Global Brands Adapt To Meet Changing Economic Climate

Luxury apparel and accessories company Louis Vuitton and global management services company Accenture have little in common except that both are keeping their marketing budgets intact despite the economy.

For Theresa Poggenpohl, metrics are her ammunition. "If you have been successful, [senior executives] are much more likely to listen. In March we launched a secondary campaign related to our image campaign; we got increased money based on performance. Management must know every dollar counts."

At Advertising Week's Best Global Brands Summit, marketing brass at the two companies and at Xerox and BMW held forth in general terms about the economy and how it is and isn't changing how they go to market.

"I think what we did at Mini and BMW is to challenge ourselves," said Jack Pitney, VP at BMW. "You have to ask yourself what you would do if it were your company."

Poggenpohl said measurement is key. "Measurement shows the value of marketing, especially when you have to cut spend," she said. "What I do doesn't correlate to a sale; we aren't selling consumer goods. We do sophisticated metrics around perception, consideration and preference of our brand. It's important because it helps management feel confident in the investments we are making."



Heather Vandenberghe, vice president of marketing for Louis Vuitton, said the company began selling products online for the first time last year and supported it with online advertising. "Our challenge was to create ads so compelling that we could build the brand online. Our challenge as a marketing team is making the medium work for us. We found success by focusing on a call to action."

The consumer home page is the hub of the company's entire marketing machine, per BMW's Pitney. "We will generate more than 225,000 leads annually on the web site; we track those leads to dealers and follow up. The Web is this wonderful place where you can explain who you are and what you're about and what you stand for: it's better than print, and TV because people will spend more time provided you are engaging with them."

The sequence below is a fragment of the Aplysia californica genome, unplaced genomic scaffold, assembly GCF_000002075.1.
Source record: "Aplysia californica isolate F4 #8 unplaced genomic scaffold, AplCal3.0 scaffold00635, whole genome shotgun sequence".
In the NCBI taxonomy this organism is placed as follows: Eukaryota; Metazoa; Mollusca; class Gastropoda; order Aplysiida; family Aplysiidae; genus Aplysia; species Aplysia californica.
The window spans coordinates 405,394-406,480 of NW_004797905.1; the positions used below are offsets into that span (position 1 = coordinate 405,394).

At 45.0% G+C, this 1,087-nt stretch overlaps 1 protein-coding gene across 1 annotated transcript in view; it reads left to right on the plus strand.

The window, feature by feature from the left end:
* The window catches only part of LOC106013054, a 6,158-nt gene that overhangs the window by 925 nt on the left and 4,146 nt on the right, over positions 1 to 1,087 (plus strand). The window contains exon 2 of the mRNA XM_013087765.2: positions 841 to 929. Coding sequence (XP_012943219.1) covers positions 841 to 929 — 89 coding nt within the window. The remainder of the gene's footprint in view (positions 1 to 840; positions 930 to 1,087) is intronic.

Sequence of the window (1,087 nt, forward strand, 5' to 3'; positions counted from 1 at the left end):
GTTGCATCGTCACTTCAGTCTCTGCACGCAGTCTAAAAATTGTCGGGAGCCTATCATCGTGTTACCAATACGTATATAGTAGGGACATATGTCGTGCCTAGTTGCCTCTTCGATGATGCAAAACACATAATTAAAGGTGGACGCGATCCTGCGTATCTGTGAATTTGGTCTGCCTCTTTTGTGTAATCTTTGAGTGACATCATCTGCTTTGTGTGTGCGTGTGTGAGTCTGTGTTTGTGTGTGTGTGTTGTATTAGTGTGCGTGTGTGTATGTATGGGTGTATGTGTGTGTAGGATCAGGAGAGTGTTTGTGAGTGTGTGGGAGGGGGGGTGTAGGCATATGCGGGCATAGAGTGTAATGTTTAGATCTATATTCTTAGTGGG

He said that in the last three years, floor traffic at BMW dealerships has dropped a lot, although sales have increased. "There's a reverse correlation online. Traffic is way up online. Dealers tell us they are getting floor traffic, but [those coming in] are much more qualified--they know what they want; they've done the research. It's a whole shift, so even dealers are focusing more on the Web because it's the Web leads that are generating traffic."

Vandenberghe said Louis Vuitton was experiencing the same thing. "Sixty percent of people who visit our Web site are going into the store after doing their research online. They walk in and know what they want. Our average purchase has gone up since the Web site [launched]."

Pitney said marketing support for brand identity efforts means fighting for budget. "Marketers have to advocate for the brand within the company. In the end, we are brand advocates." He said BMW assesses consumer perception of the BMW brand quarterly in the top six U.S. markets. "The essence of that needs to be consistent with what the brand stands for. We all help form that brand impression--so we, as brand advocates, have to make sure everything we are doing supports that ultimate goal. Strong brands are better than weak brands, so we fight," he says.

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